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Social Media Usage During Disasters Statistics [Infographic]

Social Media Usage During Disasters Statistics Infographic

Do you have everything you need should a natural disaster or other emergency strike?

Well, according to the infographic posted below by Eton, you should add social media enabled cell phones to the list of necessities.

See Also: How to Use Parts of a Broken Cell Phone as Survival Tools [Infographic]

The first section of the infographic depicts statistics from natural disasters in the United Sates and Caribbean from 2005 to 2011.

The second section lists common things needed in an emergency preparedness kit. Things like water, food, batteries, radio, and flashlight. Then it goes on to include medication, a whistle, and a cell phone, with charger (hopefully solar powered).

The third section is when it really gets into the social media aspect. The three platforms it highlights are Twitter, Facebook and YouTube, with Twitter being the fastest communication platform to use during an emergency or disaster.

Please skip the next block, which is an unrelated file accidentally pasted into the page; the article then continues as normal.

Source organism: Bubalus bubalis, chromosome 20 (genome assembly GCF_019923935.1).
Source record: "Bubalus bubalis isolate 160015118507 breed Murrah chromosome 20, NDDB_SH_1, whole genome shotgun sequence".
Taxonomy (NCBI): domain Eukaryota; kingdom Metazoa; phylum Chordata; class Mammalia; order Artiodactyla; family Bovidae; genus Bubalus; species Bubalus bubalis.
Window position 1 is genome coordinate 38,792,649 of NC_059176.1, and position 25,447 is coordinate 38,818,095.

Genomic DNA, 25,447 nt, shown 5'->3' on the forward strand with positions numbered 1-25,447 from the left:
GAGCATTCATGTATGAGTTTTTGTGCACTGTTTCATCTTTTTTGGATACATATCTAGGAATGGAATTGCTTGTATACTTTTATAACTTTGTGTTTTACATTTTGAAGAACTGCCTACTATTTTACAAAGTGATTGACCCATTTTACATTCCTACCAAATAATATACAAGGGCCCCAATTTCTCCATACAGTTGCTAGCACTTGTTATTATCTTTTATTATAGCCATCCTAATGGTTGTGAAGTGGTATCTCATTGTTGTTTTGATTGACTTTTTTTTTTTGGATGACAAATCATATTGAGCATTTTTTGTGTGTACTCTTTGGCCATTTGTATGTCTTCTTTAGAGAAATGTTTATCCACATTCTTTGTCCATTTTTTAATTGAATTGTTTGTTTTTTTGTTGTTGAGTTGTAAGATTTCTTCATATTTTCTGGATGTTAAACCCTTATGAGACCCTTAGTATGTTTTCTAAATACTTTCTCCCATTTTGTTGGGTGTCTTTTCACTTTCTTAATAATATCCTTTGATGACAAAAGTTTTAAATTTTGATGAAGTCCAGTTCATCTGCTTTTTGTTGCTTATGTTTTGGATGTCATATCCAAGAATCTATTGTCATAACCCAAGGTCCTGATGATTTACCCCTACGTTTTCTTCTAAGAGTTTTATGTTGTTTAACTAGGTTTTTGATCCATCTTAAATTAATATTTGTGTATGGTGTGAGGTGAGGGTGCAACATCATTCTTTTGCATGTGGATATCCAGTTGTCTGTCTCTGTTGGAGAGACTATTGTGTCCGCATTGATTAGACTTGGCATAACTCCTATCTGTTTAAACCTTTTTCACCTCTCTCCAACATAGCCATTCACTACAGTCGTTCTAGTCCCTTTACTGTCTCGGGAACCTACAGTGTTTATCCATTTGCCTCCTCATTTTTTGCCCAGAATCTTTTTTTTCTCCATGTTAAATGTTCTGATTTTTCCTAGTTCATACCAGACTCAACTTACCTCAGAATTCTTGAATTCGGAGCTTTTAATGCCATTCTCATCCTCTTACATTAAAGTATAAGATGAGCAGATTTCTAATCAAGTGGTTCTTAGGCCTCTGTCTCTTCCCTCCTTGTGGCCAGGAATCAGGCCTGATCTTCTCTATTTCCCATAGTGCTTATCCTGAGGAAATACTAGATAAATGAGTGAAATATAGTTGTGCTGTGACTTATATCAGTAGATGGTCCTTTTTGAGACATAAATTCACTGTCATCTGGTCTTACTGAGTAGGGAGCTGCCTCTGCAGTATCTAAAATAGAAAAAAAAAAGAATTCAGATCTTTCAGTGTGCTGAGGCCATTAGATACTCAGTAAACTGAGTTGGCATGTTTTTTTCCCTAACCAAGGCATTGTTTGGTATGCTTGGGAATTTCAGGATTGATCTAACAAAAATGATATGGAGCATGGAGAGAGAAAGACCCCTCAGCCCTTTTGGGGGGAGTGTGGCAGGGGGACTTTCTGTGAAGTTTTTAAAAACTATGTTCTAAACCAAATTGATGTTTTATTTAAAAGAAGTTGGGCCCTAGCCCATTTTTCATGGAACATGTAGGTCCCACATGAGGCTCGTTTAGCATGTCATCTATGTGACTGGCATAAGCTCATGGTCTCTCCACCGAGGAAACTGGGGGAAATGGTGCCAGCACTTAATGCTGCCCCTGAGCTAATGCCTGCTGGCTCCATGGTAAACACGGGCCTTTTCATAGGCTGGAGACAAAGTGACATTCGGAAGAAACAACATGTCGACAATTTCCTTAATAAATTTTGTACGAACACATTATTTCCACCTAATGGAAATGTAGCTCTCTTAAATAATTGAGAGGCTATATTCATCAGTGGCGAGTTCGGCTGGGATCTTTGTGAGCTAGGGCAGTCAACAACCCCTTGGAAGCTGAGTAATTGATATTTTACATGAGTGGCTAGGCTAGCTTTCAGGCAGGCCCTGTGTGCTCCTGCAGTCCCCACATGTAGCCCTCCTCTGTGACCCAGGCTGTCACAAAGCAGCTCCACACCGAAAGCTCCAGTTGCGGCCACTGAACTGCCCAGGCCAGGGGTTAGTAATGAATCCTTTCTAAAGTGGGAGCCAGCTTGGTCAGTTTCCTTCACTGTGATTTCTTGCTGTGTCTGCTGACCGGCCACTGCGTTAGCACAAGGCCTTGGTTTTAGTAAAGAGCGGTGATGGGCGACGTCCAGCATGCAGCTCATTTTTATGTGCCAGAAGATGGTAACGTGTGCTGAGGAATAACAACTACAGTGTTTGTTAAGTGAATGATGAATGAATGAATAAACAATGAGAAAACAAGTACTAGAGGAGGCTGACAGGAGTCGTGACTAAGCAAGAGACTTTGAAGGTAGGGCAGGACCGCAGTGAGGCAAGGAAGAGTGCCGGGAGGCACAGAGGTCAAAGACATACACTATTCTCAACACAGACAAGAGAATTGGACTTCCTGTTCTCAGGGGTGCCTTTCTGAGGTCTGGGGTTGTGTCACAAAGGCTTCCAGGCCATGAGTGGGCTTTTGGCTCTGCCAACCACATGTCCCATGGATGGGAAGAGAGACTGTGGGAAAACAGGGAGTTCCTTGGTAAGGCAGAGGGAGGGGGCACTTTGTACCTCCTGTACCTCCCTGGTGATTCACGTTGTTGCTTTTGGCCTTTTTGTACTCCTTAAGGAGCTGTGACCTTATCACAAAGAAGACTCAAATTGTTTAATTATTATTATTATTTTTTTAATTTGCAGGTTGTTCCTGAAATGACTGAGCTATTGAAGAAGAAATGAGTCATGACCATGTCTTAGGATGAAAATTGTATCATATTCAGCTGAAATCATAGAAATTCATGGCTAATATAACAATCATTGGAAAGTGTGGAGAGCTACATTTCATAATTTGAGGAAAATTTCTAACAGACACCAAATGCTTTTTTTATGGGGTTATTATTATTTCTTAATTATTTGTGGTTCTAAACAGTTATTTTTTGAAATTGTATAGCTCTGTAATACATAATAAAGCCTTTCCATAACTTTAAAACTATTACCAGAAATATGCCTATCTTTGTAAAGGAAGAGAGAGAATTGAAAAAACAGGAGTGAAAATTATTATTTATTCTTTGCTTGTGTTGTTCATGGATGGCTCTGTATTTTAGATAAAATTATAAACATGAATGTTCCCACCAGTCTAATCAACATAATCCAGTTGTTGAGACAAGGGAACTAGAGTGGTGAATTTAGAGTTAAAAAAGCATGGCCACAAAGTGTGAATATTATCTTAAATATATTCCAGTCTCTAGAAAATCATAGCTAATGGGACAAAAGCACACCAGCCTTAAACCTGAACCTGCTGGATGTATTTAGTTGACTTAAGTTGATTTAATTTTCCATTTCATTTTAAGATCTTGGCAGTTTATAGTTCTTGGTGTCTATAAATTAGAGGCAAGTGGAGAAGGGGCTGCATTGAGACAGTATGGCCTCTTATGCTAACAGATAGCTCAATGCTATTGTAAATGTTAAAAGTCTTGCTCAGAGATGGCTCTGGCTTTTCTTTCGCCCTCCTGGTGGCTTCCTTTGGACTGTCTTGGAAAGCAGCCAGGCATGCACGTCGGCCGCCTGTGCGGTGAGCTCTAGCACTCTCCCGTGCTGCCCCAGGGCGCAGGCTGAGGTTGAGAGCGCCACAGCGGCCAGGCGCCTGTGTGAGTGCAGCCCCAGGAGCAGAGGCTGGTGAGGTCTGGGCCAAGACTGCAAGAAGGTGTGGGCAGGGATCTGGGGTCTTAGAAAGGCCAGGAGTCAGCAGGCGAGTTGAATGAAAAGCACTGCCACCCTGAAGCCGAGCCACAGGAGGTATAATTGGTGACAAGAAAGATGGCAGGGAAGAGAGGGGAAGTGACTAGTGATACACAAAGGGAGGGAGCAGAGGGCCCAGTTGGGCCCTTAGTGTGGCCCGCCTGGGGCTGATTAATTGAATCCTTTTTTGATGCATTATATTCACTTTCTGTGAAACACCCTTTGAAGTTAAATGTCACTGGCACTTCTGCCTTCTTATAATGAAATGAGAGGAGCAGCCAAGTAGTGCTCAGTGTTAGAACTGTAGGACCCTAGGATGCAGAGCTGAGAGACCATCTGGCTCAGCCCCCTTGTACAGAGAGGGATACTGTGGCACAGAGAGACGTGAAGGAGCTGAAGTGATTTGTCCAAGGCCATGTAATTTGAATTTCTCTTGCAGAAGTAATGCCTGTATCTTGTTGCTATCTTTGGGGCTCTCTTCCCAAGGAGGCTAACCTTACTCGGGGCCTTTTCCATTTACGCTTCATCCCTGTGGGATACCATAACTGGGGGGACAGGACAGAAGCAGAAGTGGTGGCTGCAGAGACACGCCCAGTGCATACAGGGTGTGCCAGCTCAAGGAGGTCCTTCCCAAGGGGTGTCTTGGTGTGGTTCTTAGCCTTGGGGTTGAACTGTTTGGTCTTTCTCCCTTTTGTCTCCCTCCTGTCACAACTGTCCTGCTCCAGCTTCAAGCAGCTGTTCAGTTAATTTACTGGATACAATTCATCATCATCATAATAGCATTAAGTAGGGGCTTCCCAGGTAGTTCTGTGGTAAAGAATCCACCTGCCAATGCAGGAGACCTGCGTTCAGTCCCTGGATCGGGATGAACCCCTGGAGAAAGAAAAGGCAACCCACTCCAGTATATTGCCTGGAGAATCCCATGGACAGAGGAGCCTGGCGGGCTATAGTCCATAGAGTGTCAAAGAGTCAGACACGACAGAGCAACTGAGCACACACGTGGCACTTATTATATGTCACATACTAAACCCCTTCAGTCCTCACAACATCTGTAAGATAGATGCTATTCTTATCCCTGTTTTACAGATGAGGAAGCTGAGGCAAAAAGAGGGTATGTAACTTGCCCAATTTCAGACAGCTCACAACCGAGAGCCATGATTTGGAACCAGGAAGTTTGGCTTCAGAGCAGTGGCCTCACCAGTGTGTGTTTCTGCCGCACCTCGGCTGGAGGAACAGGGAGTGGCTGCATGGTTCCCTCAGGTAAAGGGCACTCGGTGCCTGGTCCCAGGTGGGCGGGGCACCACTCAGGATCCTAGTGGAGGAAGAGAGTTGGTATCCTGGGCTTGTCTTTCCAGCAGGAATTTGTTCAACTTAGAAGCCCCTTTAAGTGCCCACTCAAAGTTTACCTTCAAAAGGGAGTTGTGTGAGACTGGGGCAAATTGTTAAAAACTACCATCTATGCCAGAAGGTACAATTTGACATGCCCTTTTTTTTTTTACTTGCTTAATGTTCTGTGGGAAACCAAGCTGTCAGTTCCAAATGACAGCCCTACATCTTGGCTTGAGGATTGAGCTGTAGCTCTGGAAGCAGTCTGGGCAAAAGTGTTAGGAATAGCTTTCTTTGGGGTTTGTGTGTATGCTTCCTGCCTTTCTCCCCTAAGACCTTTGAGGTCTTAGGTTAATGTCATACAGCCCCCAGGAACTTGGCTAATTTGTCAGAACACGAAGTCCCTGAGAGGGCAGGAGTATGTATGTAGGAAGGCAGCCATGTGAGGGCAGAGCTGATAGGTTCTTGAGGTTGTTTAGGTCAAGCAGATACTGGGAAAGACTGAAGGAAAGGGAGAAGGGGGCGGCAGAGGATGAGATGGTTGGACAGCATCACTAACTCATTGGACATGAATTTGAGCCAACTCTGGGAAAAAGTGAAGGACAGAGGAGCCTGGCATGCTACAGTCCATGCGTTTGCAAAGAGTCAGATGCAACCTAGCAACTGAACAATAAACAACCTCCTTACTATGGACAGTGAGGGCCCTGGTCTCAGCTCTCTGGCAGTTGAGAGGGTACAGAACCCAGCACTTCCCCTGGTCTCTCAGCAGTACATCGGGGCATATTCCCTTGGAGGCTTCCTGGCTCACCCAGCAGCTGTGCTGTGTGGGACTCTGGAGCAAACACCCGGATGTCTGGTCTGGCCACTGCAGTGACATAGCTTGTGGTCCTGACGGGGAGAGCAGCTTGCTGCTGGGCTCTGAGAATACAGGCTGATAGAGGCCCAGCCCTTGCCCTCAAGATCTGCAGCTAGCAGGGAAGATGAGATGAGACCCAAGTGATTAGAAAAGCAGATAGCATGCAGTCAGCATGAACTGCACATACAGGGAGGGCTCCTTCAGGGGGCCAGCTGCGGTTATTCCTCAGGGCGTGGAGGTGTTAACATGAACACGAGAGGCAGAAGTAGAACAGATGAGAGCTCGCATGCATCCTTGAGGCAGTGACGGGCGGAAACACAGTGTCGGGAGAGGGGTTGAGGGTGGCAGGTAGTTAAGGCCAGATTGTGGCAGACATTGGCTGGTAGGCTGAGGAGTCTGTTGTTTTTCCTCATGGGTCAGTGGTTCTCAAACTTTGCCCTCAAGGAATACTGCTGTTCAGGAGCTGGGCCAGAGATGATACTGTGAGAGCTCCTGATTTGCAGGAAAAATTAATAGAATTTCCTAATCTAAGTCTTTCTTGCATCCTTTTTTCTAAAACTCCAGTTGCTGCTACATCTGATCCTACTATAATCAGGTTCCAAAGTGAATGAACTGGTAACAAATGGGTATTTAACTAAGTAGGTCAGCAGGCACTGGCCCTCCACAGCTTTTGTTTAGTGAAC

The infographic then goes on to explain the benefits of using social media before an emergency / disaster, to prepare for emergencies and disasters, during emergencies or disasters, and after emergencies or disasters.

The list of United States government agencies that use these social media sites is surprising, as are the social media usage statistics during the Japanese earthquake and hurricane Irene.

These statistics and other information provided by this infographic really shed a lot of light onto how important staying connected via social media is during a crisis in today’s World. I wonder how communication and relief efforts during previous natural disasters would have been benefited had social media existed at that time.

Anson Alexander

I am an author, digital educator and content marketer. I record, edit, and publish content for AnsonAlex.com, provide technical and business services to clients and am an avid self-learner. I have also authored several digital marketing and business courses for LinkedIn Learning (previously Lynda.com).

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